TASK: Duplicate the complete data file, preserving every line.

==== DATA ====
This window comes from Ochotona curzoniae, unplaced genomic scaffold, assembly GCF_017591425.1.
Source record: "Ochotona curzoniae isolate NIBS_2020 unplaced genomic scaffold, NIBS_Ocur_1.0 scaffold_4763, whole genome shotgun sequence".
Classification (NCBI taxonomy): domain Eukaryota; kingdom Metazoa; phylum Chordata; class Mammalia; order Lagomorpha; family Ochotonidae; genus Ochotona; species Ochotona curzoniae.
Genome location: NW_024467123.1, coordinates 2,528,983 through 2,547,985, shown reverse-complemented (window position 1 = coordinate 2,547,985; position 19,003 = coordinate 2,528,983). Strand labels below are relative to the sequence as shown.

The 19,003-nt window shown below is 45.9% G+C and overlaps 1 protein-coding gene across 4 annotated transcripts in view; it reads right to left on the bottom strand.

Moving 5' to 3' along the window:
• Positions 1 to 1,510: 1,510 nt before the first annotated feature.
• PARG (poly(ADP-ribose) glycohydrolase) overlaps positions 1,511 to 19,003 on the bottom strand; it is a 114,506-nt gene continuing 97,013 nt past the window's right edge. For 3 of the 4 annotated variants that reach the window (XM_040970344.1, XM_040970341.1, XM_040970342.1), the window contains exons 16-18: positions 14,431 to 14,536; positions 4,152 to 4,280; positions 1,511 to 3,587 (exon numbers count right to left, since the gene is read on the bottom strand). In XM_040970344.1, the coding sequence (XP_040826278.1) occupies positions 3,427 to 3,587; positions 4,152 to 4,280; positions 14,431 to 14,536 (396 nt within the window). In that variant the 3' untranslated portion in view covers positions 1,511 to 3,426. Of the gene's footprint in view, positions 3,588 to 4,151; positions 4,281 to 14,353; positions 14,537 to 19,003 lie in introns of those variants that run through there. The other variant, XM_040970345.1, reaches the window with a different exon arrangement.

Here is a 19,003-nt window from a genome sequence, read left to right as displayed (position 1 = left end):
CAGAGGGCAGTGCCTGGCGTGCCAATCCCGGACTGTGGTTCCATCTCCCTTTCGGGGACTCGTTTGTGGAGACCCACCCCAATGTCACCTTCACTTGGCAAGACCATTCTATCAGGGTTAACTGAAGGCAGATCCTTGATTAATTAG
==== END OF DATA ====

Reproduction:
This window comes from Ochotona curzoniae, unplaced genomic scaffold, assembly GCF_017591425.1.
Source record: "Ochotona curzoniae isolate NIBS_2020 unplaced genomic scaffold, NIBS_Ocur_1.0 scaffold_4763, whole genome shotgun sequence".
Classification (NCBI taxonomy): domain Eukaryota; kingdom Metazoa; phylum Chordata; class Mammalia; order Lagomorpha; family Ochotonidae; genus Ochotona; species Ochotona curzoniae.
Genome location: NW_024467123.1, coordinates 2,528,983 through 2,547,985, shown reverse-complemented (window position 1 = coordinate 2,547,985; position 19,003 = coordinate 2,528,983). Strand labels below are relative to the sequence as shown.

The 19,003-nt window shown below is 45.9% G+C and overlaps 1 protein-coding gene across 4 annotated transcripts in view; it reads right to left on the bottom strand.

Moving 5' to 3' along the window:
• Positions 1 to 1,510: 1,510 nt before the first annotated feature.
• PARG (poly(ADP-ribose) glycohydrolase) overlaps positions 1,511 to 19,003 on the bottom strand; it is a 114,506-nt gene continuing 97,013 nt past the window's right edge. For 3 of the 4 annotated variants that reach the window (XM_040970344.1, XM_040970341.1, XM_040970342.1), the window contains exons 16-18: positions 14,431 to 14,536; positions 4,152 to 4,280; positions 1,511 to 3,587 (exon numbers count right to left, since the gene is read on the bottom strand). In XM_040970344.1, the coding sequence (XP_040826278.1) occupies positions 3,427 to 3,587; positions 4,152 to 4,280; positions 14,431 to 14,536 (396 nt within the window). In that variant the 3' untranslated portion in view covers positions 1,511 to 3,426. Of the gene's footprint in view, positions 3,588 to 4,151; positions 4,281 to 14,353; positions 14,537 to 19,003 lie in introns of those variants that run through there. The other variant, XM_040970345.1, reaches the window with a different exon arrangement.

Here is a 19,003-nt window from a genome sequence, read left to right as displayed (position 1 = left end):
CAGAGGGCAGTGCCTGGCGTGCCAATCCCGGACTGTGGTTCCATCTCCCTTTCGGGGACTCGTTTGTGGAGACCCACCCCAATGTCACCTTCACTTGGCAAGACCATTCTATCAGGGTTAACTGAAGGCAGATCCTTGATTAATTAG